Australian government MPs ’embarrass themselves’ with anti-Israel vote

Australian government MPs ’embarrass themselves’ with anti-Israel vote

Labor parliamentarians -- including Foreign Minister Bob Carr -- smack down a motion condemning a boycott of Israel, only to about-face a short while later

Raphael Ahren is the diplomatic correspondent at The Times of Israel.

Australian Foreign Minister Bob Carr visits the Holocaust Yad Vashem memorial museum in Jerusalem on August 7, 2012. Photo credit: Yonatan Sindel/ Flash90)
Australian Foreign Minister Bob Carr visits the Holocaust Yad Vashem memorial museum in Jerusalem on August 7, 2012. Photo credit: Yonatan Sindel/ Flash90)

In a bizarre case of parliamentarians blindly voting along party lines, members of the Australian government, including the foreign minister, last week struck down a motion condemning the anti-Israel Boycott, Divest and Sanctions movement (BDS), only to later reverse course and assert that they, too, oppose boycotts of Israel.

On September 12, opposition MP Arthur Sinodinos initiated a motion in the Senate in Canberra, which condemned BDS and called on certain politicians of the Australian Greens party to “reject the BDS policy.”

While Greens deputy leader Christine Milne said that support for BDS was not the official party policy, some party MPs have in the past advocated for a boycott of Israel.

Labor, the country’s ruling party, then joined with the Greens and voted against the motion. Among those voting no was Foreign Minister Bob Carr, who visited Israel last month. The motion was defeated by 34-30 votes.

But right after the vote, several Labor MPs had second thoughts, with some parliamentarians expressing concerns as they returned to their seats. A short while after the ballot, Carr got up to assert that his party rejects BDS and to explain why it still voted against the anti-BDS motion.

“The government opposed the motion for two reasons: firstly, the government has a long-established practice of not attempting to navigate foreign policy matters through Senate motions and, secondly, the motion moved by Senator Sinodinos politicizes an important issue through criticism of individuals,” he said, according to The Australian newspaper.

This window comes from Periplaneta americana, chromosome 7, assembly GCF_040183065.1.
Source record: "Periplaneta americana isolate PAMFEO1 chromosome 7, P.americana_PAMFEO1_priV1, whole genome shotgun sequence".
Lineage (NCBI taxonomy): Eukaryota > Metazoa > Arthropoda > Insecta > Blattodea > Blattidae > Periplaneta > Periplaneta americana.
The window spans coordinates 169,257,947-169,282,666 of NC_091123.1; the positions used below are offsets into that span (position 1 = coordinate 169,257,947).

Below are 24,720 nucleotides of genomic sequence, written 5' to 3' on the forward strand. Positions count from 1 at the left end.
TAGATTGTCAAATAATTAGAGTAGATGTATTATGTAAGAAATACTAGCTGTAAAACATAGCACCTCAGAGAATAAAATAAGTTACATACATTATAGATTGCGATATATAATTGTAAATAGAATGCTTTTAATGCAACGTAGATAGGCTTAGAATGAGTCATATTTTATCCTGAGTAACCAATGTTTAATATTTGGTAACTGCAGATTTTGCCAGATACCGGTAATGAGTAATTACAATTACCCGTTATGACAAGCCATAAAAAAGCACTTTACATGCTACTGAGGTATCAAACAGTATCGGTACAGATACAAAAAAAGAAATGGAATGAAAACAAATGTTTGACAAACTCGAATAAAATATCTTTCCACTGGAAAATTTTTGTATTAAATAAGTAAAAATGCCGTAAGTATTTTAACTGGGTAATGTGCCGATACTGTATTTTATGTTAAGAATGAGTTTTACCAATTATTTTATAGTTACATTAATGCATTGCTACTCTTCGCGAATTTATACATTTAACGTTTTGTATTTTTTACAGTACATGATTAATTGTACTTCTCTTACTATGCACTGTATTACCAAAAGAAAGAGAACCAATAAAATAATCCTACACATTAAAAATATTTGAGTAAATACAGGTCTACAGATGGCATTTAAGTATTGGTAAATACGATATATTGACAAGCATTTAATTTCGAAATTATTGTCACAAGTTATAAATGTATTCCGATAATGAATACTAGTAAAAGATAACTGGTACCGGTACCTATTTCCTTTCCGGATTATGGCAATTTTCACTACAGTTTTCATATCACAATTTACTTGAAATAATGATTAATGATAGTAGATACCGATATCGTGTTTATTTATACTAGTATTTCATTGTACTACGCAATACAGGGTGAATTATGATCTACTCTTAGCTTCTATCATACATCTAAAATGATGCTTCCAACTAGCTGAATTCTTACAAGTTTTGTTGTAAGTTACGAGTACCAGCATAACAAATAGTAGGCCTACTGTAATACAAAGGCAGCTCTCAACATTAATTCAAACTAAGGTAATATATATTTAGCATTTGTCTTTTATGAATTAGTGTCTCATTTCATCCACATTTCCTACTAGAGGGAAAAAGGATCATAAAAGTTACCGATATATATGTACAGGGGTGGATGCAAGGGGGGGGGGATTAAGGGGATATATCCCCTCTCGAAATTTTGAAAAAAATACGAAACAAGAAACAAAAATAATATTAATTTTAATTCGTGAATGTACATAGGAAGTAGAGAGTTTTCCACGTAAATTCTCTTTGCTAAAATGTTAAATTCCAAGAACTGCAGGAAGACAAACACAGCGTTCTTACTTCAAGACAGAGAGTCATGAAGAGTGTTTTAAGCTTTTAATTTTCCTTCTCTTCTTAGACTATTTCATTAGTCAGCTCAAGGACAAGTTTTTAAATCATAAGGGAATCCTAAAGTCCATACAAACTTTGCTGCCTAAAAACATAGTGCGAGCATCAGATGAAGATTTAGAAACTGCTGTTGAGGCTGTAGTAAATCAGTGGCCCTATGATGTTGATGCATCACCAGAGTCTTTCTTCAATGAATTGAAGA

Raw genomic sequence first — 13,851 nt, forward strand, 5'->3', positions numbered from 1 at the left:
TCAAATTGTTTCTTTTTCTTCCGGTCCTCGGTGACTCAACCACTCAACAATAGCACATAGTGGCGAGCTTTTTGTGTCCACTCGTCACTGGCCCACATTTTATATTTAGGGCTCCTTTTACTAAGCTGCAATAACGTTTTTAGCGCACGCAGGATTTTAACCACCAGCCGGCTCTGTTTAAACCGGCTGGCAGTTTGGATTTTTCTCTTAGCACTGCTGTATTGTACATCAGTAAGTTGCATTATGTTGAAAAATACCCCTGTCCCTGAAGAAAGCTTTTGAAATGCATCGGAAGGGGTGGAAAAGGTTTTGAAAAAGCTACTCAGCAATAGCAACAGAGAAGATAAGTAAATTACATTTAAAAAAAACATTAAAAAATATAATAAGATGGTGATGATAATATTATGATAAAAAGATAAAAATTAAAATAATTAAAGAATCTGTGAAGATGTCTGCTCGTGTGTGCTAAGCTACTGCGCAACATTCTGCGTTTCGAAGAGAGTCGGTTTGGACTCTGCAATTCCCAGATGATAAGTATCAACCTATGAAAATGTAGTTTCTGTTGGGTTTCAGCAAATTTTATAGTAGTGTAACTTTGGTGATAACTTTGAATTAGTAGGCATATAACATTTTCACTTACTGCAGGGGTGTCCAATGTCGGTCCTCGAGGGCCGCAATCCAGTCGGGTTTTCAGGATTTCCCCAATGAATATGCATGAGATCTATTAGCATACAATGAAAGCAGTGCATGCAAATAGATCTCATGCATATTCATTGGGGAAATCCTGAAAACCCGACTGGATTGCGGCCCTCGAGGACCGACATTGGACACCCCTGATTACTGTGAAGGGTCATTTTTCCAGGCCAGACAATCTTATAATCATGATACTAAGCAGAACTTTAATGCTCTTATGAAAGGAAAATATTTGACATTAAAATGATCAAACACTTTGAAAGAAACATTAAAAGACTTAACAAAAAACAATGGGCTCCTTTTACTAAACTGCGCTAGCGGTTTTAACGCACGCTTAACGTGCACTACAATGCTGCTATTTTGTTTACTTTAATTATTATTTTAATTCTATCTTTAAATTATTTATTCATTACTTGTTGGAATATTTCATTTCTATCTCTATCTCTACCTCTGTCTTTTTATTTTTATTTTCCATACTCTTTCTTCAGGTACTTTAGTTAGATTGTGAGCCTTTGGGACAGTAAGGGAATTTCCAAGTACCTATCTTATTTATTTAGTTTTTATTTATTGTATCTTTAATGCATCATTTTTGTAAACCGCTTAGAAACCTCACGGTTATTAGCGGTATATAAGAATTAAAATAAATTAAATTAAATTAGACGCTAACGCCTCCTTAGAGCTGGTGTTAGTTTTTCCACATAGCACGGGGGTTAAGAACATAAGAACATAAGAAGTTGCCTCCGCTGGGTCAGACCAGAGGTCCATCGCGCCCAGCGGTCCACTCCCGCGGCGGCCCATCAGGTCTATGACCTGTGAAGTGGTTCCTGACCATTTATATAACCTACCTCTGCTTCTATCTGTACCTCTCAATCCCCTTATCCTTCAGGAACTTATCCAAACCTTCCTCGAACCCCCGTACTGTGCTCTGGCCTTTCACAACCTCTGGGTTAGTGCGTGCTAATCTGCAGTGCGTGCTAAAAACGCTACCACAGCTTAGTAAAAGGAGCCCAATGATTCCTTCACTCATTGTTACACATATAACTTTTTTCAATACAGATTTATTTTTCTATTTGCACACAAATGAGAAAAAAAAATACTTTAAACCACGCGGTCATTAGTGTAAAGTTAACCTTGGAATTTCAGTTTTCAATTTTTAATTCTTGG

A short while later, Carr clarified again that Australia’s government “strongly opposes” BDS, saying “this position has been placed on the public record” several times. “The government does not support boycott movements that seek to ban exchanges with Israel, or policies that impede legitimate trade between states and unfairly target lawful Australian businesses,” Carr said, according to the J-Wire website.

BDS activists have recently gathered to protest in front of Israeli-owned stores — such as the Max Brenner chocolate franchise — in several Australian cities.

Opposition politicians slammed Labor for voting against the motion. “I call on the Foreign Minister to apologize to businesses in Australia that have been targeted by BDS activists,” opposition foreign affairs spokeswoman Julie Bishop said, The Australian reported.

Leaders of Australia’s Jewish community expressed regret over the fact that some parliamentarians support BDS, but welcomed the clear statements opposing the movement after last week’s vote. “All of the parties represented in the federal parliament, including the national Greens, have rejected BDS. Whilst Wednesday’s Coalition motion in the Senate condemning BDS was defeated on party lines, this should provide no comfort at all to BDS supporters,” said the director of the Executive Council of Australian Jewry, Peter Wertheim, according to J-Wire.

Labor MP Glenn Sterle, who chairs the Australia-Israel Parliamentary Friendship Group, admitted that his government had embarrassed itself, telling J-Wire that he was “absolutely furious” when he first saw the motion.

“I’m not going to make excuses,” Sterle said. “If Bob [Carr] would’ve known, he would have made a one-minute statement [against the boycott, divestment and sanctions campaign]. Then we would’ve voted against the motion on party lines,” he said.

The Greens’ Christine Milne said the debate around the motion was “one of the lowest points of Senate debate since I have been here,” according to the Sydney Morning Herald.

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